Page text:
Hereafter several elements of the occupational therapy education per country are shown
in table forms. The type of education, academic level, responsible ministry and course
duration (study load), the title of the occupational therapy diploma/degree awarded and
the number of years of previous secondary education, and the title of the profession in
the different countries are mentioned.
The table shows an enormous diversity of occupational therapy education systems, from university to non- university higher education systems and to upper secondary vocational education. For the future it will be important to strive for one level (higher education) of occupational education in Europe or at least to provide students with pathways and programmes sufficiently interrelated to permit ready movement between the systems.
In most European countries occupational therapy education is higher education (except in Germany), however only in half of the countries the diploma is officially (by law) recognised as Bachelor's degree. For the future credit systems as well as the articulation of programmes should be strengthened. The latter seems to be very important allowing fair assessment of a degree regardless of its origin from a university or a non- university institute. One of the major obstacles to recognition today is that nationally as well as internationally non-university degrees sometimes have difficulties in being recognised or getting credits if recognition is sought in
relation to a university degree.
Ten countries use the word 'ergotherapeut', six countries use the word occupational therapist, while three countries are using different terminology. Unity of terminology with respect for national and cultural differences is one of the future challenges.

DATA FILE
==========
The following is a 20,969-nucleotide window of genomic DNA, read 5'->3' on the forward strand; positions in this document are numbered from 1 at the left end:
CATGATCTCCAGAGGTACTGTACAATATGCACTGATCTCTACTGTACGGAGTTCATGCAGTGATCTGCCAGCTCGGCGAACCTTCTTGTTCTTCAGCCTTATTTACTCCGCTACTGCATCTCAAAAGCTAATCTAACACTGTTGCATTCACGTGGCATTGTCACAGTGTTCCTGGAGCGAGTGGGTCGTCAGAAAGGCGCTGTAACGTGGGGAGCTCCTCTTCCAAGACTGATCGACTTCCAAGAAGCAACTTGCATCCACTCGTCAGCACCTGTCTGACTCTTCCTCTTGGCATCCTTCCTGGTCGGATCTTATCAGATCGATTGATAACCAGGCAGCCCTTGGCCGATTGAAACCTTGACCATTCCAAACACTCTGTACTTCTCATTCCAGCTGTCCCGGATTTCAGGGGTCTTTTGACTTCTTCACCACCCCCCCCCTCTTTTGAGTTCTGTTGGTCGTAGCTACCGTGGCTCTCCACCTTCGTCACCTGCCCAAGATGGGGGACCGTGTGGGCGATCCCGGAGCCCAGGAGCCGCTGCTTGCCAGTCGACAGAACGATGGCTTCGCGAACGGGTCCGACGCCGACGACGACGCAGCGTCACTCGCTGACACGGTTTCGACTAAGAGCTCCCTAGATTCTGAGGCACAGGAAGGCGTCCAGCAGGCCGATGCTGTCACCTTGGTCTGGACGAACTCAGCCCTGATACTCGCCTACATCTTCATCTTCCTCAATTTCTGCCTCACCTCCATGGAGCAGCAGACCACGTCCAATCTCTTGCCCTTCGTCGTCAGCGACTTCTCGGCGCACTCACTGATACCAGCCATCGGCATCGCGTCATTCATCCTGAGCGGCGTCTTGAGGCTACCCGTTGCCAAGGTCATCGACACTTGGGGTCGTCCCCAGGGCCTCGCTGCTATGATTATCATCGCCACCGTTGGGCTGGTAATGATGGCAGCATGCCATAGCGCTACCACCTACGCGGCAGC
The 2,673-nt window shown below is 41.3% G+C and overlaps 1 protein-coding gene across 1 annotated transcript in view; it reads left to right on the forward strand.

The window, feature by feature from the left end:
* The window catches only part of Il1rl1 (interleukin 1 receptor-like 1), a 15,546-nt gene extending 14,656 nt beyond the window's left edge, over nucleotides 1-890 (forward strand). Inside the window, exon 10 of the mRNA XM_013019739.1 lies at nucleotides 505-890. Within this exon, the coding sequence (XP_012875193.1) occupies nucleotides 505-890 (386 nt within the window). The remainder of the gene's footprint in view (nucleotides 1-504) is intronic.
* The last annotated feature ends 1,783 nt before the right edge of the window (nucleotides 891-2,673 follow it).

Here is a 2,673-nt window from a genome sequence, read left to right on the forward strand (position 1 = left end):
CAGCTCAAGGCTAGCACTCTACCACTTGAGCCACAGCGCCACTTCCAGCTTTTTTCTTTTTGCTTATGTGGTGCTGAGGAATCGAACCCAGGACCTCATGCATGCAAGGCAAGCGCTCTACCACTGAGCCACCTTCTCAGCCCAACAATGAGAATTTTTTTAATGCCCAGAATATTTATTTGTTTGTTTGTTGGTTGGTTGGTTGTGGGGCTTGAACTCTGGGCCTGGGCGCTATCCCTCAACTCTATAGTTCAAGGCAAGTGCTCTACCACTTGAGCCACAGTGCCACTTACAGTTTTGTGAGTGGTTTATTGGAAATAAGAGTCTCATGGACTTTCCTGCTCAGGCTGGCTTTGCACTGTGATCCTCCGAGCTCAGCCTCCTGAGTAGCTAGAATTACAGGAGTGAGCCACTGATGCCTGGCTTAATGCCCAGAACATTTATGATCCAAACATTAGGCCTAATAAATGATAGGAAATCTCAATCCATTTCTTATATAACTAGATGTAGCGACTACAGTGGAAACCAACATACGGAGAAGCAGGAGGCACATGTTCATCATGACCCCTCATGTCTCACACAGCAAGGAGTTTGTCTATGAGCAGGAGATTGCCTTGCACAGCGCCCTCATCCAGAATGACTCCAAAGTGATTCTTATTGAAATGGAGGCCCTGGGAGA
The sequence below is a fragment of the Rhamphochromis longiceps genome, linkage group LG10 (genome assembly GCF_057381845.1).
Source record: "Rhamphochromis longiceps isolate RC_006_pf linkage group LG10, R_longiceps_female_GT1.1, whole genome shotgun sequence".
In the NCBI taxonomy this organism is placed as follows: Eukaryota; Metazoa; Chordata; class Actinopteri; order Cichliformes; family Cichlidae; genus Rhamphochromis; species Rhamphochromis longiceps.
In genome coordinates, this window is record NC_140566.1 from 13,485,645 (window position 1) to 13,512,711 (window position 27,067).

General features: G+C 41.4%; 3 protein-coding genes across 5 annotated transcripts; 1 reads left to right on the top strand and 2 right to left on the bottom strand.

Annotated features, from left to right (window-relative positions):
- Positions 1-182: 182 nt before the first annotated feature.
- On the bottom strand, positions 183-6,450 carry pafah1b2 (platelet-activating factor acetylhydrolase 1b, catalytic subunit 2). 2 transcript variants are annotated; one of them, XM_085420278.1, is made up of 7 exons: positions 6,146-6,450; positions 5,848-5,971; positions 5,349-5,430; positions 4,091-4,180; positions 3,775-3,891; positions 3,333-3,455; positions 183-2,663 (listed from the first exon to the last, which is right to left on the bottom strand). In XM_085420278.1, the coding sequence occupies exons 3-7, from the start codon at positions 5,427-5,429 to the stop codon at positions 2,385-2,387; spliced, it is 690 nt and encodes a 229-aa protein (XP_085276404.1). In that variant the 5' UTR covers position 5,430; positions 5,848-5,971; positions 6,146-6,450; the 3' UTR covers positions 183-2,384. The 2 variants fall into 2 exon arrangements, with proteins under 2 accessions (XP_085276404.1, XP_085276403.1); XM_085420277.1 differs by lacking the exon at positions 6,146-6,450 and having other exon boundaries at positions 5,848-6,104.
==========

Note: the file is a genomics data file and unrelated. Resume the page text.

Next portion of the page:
The data described above give quantitative information about schools in Europe and
qualifying students annually. When the total number of qualifying occupational therapy
students (8095) is divided by the total number of schools (274), it shows an average
number of 30 students per institute qualifying annually. That suggests that in general
the institutes for occupational therapy education are relatively small. Often there is also
a limited number of occupational therapy lecturers. This has been one of the reasons
given, for occupational therapy institutes to co-operate within ENOTHE in order to share
educational resources and to increase educational quality.
Secondly the above information shows differences in the level of education, duration of
the programmes or study load and duration of fieldwork. In order to improve mutual
recognition the curriculum guidelines for occupational therapy have been developed
(ENOTHE2000,a). Occupational therapy educational institutes will be encouraged to
describe their programmes following these guidelines, so that qualifying occupational
students have fair access to master degree courses in occupational therapy.
Finally the tables show a variety in educational systems and terminology, of which it is
hoped that there will come more uniformity because of the Bologna declaration
(appendix 7) and more uniformity in occupational education terminology could be one of
the challenges for future activities within ENOTHE.
3.4 Occupational therapy in the Eastern and Central European region
In accordance with the Charter of ENOTHE one of the specific objectives is to focus on
providing assistance to occupational therapy institutes. This objective is formulated as
follows: "To provide assistance to institutes, who wish to start occupational therapy
education programmes and to advise on potential resources".
Since the Socrates/ Erasmus programme in 1998 is open to the so-called Associate
Countries, ENOTHE decided to organise an extraordinary meeting in Prague in 1999
(appendix 8) in order to share ideas about developing occupational therapy education
and practice in the Eastern and Central European region. A summary of the records of
this meeting together with the outcomes of the questionnaires filled in by the
representatives of this meeting give an impression of occupational therapy practice,
projects and education in this region.